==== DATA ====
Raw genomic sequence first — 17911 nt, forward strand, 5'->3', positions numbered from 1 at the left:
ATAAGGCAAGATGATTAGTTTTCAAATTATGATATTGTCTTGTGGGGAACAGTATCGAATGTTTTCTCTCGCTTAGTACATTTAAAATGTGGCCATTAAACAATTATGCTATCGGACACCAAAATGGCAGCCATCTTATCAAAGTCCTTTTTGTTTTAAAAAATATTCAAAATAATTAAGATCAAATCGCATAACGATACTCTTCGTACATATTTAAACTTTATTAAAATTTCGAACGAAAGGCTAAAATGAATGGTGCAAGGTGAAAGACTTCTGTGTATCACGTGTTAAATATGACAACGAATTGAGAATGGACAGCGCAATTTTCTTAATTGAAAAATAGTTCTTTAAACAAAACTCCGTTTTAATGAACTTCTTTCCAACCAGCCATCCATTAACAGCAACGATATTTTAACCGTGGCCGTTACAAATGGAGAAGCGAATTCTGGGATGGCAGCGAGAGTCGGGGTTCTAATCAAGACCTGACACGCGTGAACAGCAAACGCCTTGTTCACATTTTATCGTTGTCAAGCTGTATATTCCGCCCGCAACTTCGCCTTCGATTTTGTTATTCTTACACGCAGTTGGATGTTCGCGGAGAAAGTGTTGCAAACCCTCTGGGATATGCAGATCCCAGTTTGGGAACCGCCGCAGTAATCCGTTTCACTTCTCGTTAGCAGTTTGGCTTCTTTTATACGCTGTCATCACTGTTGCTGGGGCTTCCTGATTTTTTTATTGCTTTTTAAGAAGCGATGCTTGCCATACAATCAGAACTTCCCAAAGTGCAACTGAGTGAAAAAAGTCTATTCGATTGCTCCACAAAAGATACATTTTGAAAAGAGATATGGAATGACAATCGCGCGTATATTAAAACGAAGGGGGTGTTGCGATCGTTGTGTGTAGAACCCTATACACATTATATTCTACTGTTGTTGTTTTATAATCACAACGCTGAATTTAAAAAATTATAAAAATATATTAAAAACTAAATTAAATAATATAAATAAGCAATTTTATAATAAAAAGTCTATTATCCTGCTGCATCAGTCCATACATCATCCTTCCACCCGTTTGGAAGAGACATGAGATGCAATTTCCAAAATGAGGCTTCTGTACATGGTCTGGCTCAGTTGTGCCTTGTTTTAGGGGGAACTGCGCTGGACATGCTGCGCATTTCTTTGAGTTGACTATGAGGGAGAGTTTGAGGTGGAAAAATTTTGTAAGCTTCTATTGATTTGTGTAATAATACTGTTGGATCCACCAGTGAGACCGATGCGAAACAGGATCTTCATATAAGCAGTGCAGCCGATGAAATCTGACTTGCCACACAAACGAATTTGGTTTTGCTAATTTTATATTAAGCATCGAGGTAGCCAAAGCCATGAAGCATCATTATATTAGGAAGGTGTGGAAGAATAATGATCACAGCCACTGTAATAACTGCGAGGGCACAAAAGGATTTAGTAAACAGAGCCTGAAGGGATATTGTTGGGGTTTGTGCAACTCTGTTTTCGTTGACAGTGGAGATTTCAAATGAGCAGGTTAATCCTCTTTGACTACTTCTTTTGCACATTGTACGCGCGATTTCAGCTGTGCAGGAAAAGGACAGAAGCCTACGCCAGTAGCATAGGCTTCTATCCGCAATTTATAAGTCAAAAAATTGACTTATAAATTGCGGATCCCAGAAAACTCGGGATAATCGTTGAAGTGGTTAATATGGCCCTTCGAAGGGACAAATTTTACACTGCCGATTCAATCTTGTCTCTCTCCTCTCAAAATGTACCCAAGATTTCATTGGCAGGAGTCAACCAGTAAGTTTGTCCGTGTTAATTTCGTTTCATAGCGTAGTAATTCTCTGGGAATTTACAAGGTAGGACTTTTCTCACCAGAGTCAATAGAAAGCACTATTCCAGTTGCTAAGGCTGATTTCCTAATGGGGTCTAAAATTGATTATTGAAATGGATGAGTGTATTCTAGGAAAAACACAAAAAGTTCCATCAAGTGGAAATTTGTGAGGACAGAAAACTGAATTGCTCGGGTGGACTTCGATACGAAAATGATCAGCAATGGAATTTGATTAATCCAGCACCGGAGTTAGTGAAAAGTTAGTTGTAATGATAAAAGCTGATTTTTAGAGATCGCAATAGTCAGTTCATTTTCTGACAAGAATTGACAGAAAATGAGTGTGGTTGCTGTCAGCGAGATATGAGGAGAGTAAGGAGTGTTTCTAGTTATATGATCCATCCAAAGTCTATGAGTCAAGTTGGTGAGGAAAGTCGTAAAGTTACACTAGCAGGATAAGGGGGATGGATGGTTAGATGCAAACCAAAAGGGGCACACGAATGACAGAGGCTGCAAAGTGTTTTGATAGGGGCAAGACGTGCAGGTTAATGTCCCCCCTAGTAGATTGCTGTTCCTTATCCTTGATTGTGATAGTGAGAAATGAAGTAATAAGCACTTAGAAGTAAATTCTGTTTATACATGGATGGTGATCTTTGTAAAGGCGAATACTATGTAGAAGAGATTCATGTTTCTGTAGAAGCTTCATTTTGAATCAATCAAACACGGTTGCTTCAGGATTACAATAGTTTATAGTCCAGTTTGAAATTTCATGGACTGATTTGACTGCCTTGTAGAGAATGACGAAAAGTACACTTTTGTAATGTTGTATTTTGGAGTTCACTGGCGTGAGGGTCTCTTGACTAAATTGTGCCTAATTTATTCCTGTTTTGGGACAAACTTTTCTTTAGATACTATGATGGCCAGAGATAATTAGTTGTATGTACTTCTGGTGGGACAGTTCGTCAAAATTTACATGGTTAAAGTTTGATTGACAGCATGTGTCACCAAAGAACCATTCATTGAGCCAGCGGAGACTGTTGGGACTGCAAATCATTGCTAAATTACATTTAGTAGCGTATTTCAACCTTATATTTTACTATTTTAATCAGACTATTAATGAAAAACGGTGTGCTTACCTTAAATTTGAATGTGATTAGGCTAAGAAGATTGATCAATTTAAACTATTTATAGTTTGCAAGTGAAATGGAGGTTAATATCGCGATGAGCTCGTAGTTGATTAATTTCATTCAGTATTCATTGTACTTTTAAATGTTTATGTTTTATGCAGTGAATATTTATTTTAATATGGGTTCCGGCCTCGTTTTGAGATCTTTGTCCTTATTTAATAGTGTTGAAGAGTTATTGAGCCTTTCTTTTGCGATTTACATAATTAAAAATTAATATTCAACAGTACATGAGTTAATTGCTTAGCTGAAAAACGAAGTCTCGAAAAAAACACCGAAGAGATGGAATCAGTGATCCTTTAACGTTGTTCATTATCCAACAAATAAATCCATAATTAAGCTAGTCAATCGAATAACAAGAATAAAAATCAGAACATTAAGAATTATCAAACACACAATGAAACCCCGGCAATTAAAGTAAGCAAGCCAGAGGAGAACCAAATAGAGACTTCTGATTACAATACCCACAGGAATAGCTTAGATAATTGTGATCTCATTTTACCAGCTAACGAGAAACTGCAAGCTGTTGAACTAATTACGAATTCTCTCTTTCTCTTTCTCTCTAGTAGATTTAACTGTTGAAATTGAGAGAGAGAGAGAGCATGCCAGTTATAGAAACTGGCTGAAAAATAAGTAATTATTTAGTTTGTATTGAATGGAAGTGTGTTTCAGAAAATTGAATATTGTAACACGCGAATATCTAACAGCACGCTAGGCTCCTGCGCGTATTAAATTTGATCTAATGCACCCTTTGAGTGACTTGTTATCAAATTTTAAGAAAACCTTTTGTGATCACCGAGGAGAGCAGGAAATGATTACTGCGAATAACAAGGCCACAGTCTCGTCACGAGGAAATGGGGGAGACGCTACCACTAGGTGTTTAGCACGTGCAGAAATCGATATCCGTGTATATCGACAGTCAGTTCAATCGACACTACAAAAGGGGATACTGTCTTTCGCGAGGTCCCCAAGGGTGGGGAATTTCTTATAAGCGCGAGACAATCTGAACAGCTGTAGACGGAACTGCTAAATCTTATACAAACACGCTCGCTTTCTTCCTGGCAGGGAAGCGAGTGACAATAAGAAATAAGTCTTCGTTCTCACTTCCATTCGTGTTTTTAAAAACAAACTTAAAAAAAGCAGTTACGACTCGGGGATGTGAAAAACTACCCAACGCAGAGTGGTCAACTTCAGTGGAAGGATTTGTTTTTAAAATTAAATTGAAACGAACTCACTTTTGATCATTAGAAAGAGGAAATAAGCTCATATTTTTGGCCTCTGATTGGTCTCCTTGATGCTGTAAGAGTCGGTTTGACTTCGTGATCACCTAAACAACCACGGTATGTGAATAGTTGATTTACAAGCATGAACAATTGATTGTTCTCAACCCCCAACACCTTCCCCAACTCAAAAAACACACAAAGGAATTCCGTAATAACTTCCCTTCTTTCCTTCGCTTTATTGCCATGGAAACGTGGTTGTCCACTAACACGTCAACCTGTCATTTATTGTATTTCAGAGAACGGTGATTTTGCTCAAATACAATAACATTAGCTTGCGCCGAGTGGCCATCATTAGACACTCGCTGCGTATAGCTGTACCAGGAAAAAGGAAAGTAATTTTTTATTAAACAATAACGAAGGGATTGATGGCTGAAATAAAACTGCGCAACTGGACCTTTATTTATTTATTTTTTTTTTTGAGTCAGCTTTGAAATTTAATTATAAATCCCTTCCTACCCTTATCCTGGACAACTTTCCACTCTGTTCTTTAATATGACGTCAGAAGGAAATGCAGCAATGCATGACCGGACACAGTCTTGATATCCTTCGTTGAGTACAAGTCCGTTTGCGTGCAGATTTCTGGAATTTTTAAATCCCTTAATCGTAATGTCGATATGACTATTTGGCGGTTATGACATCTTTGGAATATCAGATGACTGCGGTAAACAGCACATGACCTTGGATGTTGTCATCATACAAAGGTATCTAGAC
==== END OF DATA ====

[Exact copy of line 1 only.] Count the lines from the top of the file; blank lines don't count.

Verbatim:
Raw genomic sequence first — 17911 nt, forward strand, 5'->3', positions numbered from 1 at the left: